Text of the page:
In the not-so-distant future, a majority of drivers probably won’t even own the cars they drive in, instead they may join the rising phenomenon of car subscription services
(Reuters) -Gasoline shortages that have plagued the U.S. East Coast slowly eased on Sunday, with 1,000 more stations receiving supplies as the country's largest fuel pipeline network recovered from a crippling cyberattack. The six-day closure of Colonial Pipeline's 5,500-mile (8,900-km) system was the most disruptive cyberattack on record, preventing millions of barrels of gasoline, diesel and jet fuel from reaching fuel tanks throughout the eastern United States. Thousands of gas stations ran dry as supplies failed to arrive and drivers fearing a prolonged outage filled tanks and jerry cans.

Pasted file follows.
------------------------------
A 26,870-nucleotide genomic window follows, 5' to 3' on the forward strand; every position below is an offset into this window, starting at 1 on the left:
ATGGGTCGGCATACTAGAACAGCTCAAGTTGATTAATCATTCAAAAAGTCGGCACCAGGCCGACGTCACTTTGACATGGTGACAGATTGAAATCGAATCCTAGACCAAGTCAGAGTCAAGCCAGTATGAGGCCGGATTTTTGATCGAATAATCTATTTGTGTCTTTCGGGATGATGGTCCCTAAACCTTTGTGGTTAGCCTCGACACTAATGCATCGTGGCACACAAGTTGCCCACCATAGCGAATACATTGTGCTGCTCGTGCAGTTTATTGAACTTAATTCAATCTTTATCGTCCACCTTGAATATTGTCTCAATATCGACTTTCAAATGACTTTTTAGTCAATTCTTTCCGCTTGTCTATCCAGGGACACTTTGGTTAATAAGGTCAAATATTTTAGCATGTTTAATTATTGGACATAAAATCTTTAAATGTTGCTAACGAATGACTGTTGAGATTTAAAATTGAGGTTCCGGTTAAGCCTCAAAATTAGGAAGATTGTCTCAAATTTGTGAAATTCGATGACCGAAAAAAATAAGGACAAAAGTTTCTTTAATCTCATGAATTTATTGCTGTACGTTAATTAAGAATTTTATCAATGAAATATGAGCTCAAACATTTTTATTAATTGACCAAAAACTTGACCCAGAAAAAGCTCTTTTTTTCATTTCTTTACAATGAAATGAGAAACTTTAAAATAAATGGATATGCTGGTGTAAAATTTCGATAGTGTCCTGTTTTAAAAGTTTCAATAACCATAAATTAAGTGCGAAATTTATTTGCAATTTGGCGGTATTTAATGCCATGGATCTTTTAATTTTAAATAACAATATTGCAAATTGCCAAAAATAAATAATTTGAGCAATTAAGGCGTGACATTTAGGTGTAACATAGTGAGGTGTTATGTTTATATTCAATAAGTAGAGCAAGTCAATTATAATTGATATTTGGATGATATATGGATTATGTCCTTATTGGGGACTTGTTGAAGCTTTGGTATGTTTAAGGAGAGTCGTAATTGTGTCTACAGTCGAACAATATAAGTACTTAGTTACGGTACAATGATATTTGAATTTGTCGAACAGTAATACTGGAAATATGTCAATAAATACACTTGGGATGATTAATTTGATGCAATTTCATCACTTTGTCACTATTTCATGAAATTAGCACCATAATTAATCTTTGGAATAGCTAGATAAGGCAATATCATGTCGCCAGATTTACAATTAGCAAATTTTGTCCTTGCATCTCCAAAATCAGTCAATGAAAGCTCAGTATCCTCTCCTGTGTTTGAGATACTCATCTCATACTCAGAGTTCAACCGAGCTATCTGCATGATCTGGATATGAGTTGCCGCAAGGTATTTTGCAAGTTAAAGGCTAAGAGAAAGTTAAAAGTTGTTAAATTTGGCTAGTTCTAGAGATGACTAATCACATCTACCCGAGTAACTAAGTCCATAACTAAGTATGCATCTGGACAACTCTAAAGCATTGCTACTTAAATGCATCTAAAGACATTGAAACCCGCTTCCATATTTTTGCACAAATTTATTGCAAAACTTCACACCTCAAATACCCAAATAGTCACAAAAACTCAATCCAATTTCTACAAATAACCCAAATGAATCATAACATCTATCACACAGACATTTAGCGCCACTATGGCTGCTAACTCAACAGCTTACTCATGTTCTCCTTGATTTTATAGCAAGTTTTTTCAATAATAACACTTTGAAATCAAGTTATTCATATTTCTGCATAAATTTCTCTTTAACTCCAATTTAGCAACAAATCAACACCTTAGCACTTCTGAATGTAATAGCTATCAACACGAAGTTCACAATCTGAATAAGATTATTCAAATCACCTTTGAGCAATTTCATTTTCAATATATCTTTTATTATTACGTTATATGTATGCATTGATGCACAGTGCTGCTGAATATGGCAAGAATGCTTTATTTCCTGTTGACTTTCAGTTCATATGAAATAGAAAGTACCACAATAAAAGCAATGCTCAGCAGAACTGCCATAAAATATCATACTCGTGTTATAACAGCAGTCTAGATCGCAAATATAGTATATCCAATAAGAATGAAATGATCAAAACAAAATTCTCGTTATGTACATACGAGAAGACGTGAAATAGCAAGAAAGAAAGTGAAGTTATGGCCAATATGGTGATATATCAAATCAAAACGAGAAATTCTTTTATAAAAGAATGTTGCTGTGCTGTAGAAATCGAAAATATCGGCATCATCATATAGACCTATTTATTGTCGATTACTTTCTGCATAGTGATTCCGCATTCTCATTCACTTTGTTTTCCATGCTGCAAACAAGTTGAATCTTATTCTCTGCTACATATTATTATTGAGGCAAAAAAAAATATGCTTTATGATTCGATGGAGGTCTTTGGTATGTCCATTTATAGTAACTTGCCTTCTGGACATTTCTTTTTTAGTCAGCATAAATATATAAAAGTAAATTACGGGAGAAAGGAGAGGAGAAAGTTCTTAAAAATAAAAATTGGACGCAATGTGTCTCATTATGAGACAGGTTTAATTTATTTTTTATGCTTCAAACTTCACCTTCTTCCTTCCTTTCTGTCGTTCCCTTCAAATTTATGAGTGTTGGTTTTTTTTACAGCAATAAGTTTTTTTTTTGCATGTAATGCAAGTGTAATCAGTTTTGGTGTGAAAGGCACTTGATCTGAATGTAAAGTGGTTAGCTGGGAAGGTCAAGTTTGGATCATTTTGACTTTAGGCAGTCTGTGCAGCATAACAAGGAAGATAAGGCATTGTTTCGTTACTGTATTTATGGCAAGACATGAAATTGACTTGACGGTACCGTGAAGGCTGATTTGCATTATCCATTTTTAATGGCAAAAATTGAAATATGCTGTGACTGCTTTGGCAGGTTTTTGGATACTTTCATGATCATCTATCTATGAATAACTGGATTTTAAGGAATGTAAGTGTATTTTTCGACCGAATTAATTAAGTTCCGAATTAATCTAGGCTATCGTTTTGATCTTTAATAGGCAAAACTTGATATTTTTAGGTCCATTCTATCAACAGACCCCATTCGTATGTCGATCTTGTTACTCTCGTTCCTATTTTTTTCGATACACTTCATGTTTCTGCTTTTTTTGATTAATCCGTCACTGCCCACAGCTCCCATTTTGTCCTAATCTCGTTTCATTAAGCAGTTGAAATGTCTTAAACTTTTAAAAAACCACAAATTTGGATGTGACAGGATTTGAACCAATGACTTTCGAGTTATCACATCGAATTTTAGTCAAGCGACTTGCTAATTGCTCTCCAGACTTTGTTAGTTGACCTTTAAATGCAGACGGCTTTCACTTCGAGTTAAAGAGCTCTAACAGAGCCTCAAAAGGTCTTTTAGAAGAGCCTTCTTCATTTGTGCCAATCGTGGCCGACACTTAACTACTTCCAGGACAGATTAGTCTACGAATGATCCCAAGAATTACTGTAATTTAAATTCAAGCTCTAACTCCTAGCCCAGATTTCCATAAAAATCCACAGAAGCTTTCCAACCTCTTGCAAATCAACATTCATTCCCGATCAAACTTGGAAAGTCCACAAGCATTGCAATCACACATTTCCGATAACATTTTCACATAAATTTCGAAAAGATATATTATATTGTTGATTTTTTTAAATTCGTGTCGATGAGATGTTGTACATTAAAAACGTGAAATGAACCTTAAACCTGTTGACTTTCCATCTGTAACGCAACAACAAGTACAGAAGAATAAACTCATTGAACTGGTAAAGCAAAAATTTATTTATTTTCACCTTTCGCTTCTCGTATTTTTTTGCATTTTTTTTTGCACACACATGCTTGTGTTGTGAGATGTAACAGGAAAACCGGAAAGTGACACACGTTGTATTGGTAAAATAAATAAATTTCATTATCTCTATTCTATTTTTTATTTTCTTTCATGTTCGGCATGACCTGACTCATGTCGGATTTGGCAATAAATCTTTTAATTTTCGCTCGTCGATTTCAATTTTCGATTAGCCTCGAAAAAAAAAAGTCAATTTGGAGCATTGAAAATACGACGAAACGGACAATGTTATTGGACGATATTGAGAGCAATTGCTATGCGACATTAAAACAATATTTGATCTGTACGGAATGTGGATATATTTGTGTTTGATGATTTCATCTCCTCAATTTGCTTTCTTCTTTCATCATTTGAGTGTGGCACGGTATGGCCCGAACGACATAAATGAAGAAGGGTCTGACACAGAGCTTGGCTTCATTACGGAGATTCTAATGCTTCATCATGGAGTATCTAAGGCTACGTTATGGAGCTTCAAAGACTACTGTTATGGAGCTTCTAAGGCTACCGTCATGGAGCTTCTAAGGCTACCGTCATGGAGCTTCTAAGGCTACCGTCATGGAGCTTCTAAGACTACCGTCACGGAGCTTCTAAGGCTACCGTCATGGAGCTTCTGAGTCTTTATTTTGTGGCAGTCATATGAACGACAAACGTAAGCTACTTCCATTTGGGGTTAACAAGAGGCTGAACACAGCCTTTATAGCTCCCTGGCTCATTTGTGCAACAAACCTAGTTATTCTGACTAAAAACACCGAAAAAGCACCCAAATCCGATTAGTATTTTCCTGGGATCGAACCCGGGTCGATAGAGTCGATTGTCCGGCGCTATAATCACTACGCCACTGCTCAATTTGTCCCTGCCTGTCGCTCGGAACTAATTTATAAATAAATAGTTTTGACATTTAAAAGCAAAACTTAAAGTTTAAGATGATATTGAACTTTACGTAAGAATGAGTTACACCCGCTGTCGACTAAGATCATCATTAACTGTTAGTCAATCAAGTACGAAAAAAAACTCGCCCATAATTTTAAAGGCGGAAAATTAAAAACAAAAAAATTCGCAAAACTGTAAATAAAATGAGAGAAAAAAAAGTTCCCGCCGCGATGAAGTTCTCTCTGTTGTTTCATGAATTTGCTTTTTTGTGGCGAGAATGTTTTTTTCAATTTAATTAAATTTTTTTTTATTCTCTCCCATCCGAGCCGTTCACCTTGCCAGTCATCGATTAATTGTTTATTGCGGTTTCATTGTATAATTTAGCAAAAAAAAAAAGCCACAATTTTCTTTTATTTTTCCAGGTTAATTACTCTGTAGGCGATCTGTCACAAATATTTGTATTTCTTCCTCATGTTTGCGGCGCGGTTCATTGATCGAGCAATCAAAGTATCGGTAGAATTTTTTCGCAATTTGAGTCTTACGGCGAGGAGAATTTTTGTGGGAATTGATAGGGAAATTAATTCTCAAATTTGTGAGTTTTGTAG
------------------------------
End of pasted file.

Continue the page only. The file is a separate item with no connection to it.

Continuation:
(Bloomberg) -- Taiwan stocks slumped, extending their biggest rout in more than a year, as the government tightened restrictions on people and businesses to control its worst outbreak of the coronavirus.The Taiwan Stock Exchange Weighted Index slid as much as 3.6% in Taipei as authorities urged companies to allow staff to work from home or split locations after reporting a record 206 new local cases Sunday. It pared losses to 1.5% as of 9:25 a.m. local time. The benchmark gauge sank 8.4% last week on concern about the impact on growth, the most since March 2020, turning Taiwan stocks into the world’s worst performers so far this month.Forced selling may add volatility to Monday’s trading, with the level of margin debt falling by a net NT$5.8 billion ($207 million) on Friday, according to exchange data compiled by Bloomberg. That took the four-day drop in leverage to NT$39.4 billion, showing traders faced margin calls by brokers to cover losses in their stock accounts.The sharp reversal in Taiwan stocks is a warning to highly leveraged investors around the world. The Taiex was the world’s best performing equity gauge in the three years through April, surging almost 80% in U.S. dollar terms, as a seemingly never-ending rally in tech shares pulled in retail investors.Travel and consumption-linked names were among the big losers on Monday. Restaurant operators Gourmet Master Co. and Wowprime Corp. plunged almost 10% each, while shares of Formosa International Hotels Corp. and The Ambassador Hotel slumped at least 5% each.Taiwan’s stock exchange urged investors not to overreact. The latest development in Covid fighting is relatively controllable, and the fall in stock market last week should be already priced in the situation, the bourse said in a statement issued late Sunday night, adding that stabilizing measures will be adopted if the market becomes irrational.For more articles like this, please visit us at bloomberg.comSubscribe now to stay ahead with the most trusted business news source.©2021 Bloomberg L.P.